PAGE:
That made it 21-0 with 6:48 to play in the first quarter. Remarkably, Wilson's official stats were 3 of 3 passing for 124 yards and 3 touchdowns.

Really sensing the pressure now, San Diego State drove into BYU territory. Gary Kama registered a sack and a tackle-for-loss to force a punt on 4th and 29.

After BYU lost four yards on a first down run, San Diego State pressured Wilson and forced an intentional grounding penalty. That moved BYU all the way back to its own 3-yard line. The drive ended in a punt.

San Diego State made a change at quarterback at this point, which wasn't a big deal. They had been using two signal callers for a good part of the season.

The first quarter ended with BYU having just 3:19 time of possession, but the Cougars held a 153 to 55 yards advantage in total offense.

With the new quarterback, San Diego State converted a 4th and 10 with a pass play that moved the ball to the BYU 18-yard line. The Aztecs were finally in scoring position.

It didn't last long.

Ed St. Pierre sacked the San Diego State quarterback back at the 27-yard line. On 4th and 15, Kama tipped the ball, which enabled Redd to get his second interception of the game. He returned it to the BYU 23-yard line.

Jones had another long run on first down, but a holding call brought it back. BYU kept it on the ground and Lane ran the ball out to the 35. After an off sided penalty moved the ball back five yards, Jones then got another carry and took the ball all the way to the Aztec 46-yard line. That's when Wilson found Scott Phillips on a quick out. Phillips beat an Aztec defender to the corner and then raced down the sideline for a 46-yard touchdown.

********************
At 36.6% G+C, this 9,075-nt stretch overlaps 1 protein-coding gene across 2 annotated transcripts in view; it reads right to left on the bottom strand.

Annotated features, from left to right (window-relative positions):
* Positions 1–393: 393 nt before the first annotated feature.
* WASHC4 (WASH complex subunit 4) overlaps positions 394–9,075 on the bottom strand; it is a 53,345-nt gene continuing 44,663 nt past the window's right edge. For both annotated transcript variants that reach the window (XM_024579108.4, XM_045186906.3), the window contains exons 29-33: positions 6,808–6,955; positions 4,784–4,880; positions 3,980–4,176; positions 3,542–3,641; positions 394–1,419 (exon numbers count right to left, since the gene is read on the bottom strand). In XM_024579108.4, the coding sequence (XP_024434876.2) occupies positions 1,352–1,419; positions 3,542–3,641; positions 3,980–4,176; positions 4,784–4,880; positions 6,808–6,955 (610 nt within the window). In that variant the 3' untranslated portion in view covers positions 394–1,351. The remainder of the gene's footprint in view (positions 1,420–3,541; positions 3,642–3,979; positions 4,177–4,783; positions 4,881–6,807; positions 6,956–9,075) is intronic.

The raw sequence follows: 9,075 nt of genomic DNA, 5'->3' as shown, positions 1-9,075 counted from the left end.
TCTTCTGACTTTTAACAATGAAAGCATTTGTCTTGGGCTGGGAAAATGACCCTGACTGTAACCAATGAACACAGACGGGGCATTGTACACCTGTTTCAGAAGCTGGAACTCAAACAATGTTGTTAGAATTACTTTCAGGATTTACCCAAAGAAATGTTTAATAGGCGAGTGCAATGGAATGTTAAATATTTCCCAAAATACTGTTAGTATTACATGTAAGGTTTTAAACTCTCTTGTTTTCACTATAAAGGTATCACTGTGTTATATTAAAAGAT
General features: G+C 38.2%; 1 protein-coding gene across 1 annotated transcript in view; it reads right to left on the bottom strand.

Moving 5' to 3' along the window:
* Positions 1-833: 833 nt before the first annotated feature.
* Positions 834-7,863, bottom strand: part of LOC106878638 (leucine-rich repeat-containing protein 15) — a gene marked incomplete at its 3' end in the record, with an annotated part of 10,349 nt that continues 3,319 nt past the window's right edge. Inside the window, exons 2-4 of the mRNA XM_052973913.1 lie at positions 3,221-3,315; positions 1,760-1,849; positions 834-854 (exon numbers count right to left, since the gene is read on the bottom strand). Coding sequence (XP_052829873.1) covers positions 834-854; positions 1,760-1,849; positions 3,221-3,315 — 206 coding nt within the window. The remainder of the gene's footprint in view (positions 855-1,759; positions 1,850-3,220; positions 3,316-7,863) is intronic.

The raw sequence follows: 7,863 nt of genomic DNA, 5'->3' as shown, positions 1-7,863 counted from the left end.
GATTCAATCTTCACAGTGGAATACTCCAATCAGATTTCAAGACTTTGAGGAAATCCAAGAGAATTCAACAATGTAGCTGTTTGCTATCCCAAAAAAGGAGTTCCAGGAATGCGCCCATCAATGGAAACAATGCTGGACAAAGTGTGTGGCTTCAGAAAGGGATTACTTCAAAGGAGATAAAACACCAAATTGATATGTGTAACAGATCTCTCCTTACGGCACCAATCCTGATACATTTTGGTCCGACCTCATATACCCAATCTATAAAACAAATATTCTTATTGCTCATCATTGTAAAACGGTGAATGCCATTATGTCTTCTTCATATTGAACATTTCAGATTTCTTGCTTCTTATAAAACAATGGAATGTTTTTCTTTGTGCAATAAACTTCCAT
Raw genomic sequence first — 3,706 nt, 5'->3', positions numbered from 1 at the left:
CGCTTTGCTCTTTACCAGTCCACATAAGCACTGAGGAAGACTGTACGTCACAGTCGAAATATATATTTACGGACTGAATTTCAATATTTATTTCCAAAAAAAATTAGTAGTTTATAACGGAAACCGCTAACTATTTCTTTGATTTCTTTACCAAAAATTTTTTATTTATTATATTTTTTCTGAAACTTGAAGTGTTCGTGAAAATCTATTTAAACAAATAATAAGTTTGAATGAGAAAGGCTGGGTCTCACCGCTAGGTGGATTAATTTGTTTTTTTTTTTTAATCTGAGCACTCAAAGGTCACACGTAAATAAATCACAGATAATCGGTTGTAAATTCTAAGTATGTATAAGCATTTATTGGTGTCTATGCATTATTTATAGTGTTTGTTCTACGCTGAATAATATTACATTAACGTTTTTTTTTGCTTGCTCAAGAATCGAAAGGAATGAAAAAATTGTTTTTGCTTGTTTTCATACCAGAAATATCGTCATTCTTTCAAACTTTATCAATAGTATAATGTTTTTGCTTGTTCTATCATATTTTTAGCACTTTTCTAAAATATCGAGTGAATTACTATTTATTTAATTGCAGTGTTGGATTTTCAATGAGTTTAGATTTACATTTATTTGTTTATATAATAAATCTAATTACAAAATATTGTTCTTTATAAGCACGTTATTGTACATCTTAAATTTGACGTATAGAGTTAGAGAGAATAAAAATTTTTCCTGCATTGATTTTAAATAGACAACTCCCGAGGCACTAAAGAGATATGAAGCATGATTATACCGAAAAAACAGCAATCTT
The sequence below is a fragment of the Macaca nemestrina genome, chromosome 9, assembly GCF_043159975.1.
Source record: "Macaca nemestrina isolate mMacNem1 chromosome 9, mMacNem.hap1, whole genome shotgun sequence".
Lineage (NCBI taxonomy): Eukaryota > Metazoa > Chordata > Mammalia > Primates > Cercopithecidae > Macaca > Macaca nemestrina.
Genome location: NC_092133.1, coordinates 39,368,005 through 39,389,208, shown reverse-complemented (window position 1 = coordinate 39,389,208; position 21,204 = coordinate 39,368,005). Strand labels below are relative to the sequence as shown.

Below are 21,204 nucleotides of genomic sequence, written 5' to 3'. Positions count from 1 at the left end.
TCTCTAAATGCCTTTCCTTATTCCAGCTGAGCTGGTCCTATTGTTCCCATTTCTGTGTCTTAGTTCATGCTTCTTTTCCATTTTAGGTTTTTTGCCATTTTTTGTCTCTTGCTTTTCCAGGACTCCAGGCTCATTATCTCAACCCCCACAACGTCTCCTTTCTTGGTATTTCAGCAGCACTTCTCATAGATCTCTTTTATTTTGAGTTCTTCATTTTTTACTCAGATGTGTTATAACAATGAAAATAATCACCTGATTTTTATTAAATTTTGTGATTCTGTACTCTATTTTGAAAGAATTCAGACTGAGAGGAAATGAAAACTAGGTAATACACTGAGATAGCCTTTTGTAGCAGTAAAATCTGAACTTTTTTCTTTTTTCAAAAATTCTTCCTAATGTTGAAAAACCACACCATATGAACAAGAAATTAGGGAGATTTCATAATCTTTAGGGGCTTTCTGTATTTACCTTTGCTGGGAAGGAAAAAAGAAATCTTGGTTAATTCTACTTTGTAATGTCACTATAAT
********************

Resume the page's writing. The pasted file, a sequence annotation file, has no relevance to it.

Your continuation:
That pushed the lead to 28 points, and gave Wilson five completions on six attempts and four touchdowns.

The stout Cougar defense forced another punt on San Diego State's ensuing possession. Viewers were starting to wonder if the Aztecs would be shutout. Then, they received a gift. Wilson threw an interception on the first play of the BYU drive. That gave San Diego State possession just 38 yards from the end zone.

A big pass play moved the ball to the BYU 15-yard line. Tim Halverson had a nice pass break up at the goal line, but it was only delaying the inevitable. Eventually, San Diego State got first and goal at the 3-yard line, and on 3rd and Goal from the one the ball carrier barely made it across the goal line.

It was now 28-7 with 7:05 to play in the first half.

BYU looked poised to put more points on the board after Phillips caught another pass and shook off a tackle to take it to the San Diego State 49-yard line. However, BYU was unable to convert a 3rd and 5 and had to punt.

Bill Schoepflin got the ball back for BYU with an interception. Again, it appeared BYU was going to get its fifth touchdown of the game. A pass interference penalty on San Diego State moved the ball to the Aztec 23-yard line, but a deflected pass intended for tight end Clay Brown was intercepted at the 13-yard line.

San Diego State was unable to do anything with the ball and punted to the BYU 9-yard line. The Cougars were content to run out the clock and take a 28-7 lead into the locker room, but San Diego State called a time out with 1:21 to play hoping to get a stop on 3rd and 1 and force a punt.

That plan backfired.

Eric Lane ripped off a 26-yard run to pick up the first down. He then took it 52-yards to the house on a run in which he broke five tackles. Lane now had 7 carries for 106 yards. It was a five play (all runs), 90-yard scoring drive for BYU that made it 35-7 with 49 seconds left in the first half.